Yet such lists are a mirror for any society (they also constitute a handy guide for readers and serve as primers for book fairs—more about this shortly). And it is telling that a few of the lists of top Italian books of the year, or recommended reading for the summer, include no women at all!
To wit, the cultural magazine Panorama, one of Italy’s largest weeklies, published a list earlier this year of the ten best Italian novels of the 21st century so far, and included a single woman: Michela Murgia’s Accabadora.
While women are mentioned prominently in places like the magazine Il Libraio and the blog Sul Romanzo, in most roundups, best on best, you’ll find three out of ten spots going to Italian women authors (and sometimes the lists are mixed with foreign authors—notably, foreign women authors at times fare better than Italian women). On its website, the giant publisher Italian Mondadori, for example, includes Simonetta Agnello Hornby and Margaret Mazzantini on a list of top contemporary Italian authors, in addition to Ferrante.
(The same math is at work in this year’s Strega competition, in which three individual women have cracked the list of twelve finalists, including author Wanda Marasco; a fourth woman, who is a co-author, has also been nominated).
This phenomenon is unsettling because the question behind these lists wasn’t how many copies of the books were sold, but which were the best? After all, even prominent male authors of literary fiction and nonfiction sell poorly, reflecting the market’s taste.
By Ella Alexander, 1 June 2017
Until now, author Elena Ferrante has remained quiet about her hugely popular Neapolitan series moving to television screens via HBO. However, as casting begins in Naples for the adaptation of My Brilliant Friend, the famously private author – who works under a pseudonym – has opened up about her involvement in the project.
“For now, my contribution to the set design is limited to a few notes on whether they look right,” she told The New York Times in a rare interview. “As far as the collaboration on the script, I don’t write, I don’t have the technical skills to do it, but I am reading the texts and send detailed notes. I still don’t know if they will take them into account. It is very likely that my notes will be used later on, in the writing of the final draft.”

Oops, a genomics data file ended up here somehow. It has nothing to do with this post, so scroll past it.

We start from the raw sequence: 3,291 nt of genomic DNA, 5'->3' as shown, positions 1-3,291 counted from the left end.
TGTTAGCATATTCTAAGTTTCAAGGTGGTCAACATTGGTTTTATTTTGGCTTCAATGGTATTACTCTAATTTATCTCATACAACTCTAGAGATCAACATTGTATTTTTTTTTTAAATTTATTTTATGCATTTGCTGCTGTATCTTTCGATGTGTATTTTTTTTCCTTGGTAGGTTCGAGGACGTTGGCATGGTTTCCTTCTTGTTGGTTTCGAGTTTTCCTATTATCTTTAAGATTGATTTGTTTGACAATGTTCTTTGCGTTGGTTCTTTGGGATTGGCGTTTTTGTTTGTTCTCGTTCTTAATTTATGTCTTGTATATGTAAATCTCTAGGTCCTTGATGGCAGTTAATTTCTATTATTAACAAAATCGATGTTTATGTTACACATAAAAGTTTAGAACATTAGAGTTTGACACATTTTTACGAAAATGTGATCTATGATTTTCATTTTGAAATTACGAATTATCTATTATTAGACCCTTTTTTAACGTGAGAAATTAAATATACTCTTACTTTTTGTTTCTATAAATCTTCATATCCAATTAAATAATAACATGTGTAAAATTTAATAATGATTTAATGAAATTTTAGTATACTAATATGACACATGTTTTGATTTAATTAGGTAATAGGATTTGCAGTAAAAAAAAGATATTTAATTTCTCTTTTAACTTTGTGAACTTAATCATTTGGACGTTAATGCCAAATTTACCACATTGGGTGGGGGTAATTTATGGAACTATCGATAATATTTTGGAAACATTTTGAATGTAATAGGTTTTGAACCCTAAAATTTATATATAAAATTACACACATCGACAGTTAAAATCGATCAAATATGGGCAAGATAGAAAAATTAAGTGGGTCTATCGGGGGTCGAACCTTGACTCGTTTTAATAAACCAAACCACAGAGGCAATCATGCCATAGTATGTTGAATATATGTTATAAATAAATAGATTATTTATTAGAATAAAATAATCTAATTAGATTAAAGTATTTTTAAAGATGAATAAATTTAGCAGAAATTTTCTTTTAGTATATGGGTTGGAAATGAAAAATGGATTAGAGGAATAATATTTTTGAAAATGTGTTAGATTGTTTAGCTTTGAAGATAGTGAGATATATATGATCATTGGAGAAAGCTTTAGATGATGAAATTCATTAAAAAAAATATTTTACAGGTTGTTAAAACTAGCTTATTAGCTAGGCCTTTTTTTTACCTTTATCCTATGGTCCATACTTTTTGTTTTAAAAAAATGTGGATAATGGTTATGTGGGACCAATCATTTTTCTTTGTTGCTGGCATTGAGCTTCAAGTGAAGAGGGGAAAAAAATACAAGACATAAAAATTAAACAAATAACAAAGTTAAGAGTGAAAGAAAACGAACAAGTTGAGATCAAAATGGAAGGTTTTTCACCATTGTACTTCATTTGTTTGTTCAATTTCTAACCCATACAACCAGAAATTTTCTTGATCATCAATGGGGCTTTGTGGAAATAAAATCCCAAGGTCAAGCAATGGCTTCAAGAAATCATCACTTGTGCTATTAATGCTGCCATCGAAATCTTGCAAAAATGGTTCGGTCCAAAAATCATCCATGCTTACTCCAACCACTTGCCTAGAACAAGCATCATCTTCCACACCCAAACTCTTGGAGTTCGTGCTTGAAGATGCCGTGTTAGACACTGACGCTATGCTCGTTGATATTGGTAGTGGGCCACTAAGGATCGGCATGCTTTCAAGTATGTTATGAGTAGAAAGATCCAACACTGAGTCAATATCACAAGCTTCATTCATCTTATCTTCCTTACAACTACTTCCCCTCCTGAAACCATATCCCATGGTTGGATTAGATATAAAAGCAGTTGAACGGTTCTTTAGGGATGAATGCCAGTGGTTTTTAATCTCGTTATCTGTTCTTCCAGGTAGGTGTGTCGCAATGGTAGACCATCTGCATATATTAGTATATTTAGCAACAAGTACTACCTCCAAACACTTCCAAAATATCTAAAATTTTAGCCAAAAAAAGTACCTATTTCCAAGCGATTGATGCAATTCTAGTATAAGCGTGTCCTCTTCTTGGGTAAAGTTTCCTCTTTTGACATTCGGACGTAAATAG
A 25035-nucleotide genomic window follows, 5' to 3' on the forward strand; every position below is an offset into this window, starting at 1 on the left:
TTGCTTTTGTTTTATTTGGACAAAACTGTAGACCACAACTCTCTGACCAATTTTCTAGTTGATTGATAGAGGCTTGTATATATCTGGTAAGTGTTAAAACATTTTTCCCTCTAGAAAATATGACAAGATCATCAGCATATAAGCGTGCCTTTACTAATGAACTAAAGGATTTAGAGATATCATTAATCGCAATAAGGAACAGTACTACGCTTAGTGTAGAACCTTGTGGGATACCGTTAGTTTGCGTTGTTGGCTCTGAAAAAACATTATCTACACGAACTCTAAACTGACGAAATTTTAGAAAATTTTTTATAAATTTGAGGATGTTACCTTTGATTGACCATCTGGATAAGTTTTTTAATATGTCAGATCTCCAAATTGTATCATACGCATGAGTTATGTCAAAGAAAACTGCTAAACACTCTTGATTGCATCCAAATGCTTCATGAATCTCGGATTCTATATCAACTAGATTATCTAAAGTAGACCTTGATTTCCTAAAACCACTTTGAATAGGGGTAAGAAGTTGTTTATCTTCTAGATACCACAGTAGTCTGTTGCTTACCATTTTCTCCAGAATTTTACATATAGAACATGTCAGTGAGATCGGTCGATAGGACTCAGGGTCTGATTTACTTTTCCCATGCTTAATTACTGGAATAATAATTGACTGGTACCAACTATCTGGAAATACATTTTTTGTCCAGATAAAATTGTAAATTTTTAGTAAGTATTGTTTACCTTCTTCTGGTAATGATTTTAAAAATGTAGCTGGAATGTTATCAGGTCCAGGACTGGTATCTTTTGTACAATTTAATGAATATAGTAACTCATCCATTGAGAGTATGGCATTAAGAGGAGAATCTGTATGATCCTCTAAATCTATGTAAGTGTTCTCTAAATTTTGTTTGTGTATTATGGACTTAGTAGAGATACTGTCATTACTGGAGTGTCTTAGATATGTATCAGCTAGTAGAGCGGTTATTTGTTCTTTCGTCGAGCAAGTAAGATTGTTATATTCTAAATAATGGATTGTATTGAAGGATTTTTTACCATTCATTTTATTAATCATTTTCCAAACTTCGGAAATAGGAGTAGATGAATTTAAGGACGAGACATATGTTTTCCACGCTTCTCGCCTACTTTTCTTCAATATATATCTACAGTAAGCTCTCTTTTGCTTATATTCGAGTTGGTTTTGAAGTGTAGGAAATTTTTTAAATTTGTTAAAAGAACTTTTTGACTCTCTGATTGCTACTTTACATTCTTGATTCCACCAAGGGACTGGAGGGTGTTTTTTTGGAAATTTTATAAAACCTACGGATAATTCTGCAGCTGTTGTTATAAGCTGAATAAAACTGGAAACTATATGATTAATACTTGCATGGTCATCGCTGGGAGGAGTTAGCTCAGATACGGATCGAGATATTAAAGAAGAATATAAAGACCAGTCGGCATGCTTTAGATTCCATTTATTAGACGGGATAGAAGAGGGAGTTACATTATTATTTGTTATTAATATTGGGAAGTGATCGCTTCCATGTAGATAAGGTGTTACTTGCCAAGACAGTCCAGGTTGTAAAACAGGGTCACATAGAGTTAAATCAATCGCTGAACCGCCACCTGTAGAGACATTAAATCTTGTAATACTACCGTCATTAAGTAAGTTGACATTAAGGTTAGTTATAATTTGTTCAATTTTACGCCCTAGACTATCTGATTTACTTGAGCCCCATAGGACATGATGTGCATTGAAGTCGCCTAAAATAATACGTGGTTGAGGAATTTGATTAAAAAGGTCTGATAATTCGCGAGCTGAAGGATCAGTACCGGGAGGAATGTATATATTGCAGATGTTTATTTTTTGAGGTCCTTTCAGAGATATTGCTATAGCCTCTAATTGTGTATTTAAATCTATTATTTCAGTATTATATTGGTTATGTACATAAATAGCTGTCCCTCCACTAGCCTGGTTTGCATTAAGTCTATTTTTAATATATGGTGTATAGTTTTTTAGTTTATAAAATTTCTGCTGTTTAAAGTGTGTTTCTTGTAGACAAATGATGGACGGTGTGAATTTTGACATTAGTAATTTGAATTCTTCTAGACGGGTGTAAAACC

However, she does want the young characters – including leads Lila and Elena – to be played by newcomers rather than established child actors or actresses. All four books show an unparalleled, compelling look at the complicated friendship of two women who were both born in poverty-stricken 1950s Naples.
“Child actors portray children as adults imagine children to be,” she explained. “Children who are not actors have some chance to break free of the stereotype, especially if the director is able to find the right balance between truth and fiction.”
That said, she appreciates that ultimately casting is not her decision.
“I don’t have this skill set. Sure, I’d very much like to weigh in, but I would do it cautiously and knowing that it is useless to say, ‘Lila has little or nothing to do with that body, that face, that gaze, that way of moving,’ etc,” she said. “No real person will ever match the image that I or a reader have in our minds. This is because the written word, of course, defines but by nature leaves much to reader’s imagination. The visual image instead shrinks those margins.”
Ferrante’s Neapolitan novels have sold two million copies in 39 countries worldwide. Her final book in the series, The Story of the Lost Child, was nominated for the Man Booker Prize. HBO announced news of the show – which will comprise eight episodes – in March this year, although a release date is not yet known. The series will be filmed in Italian with English subtitles.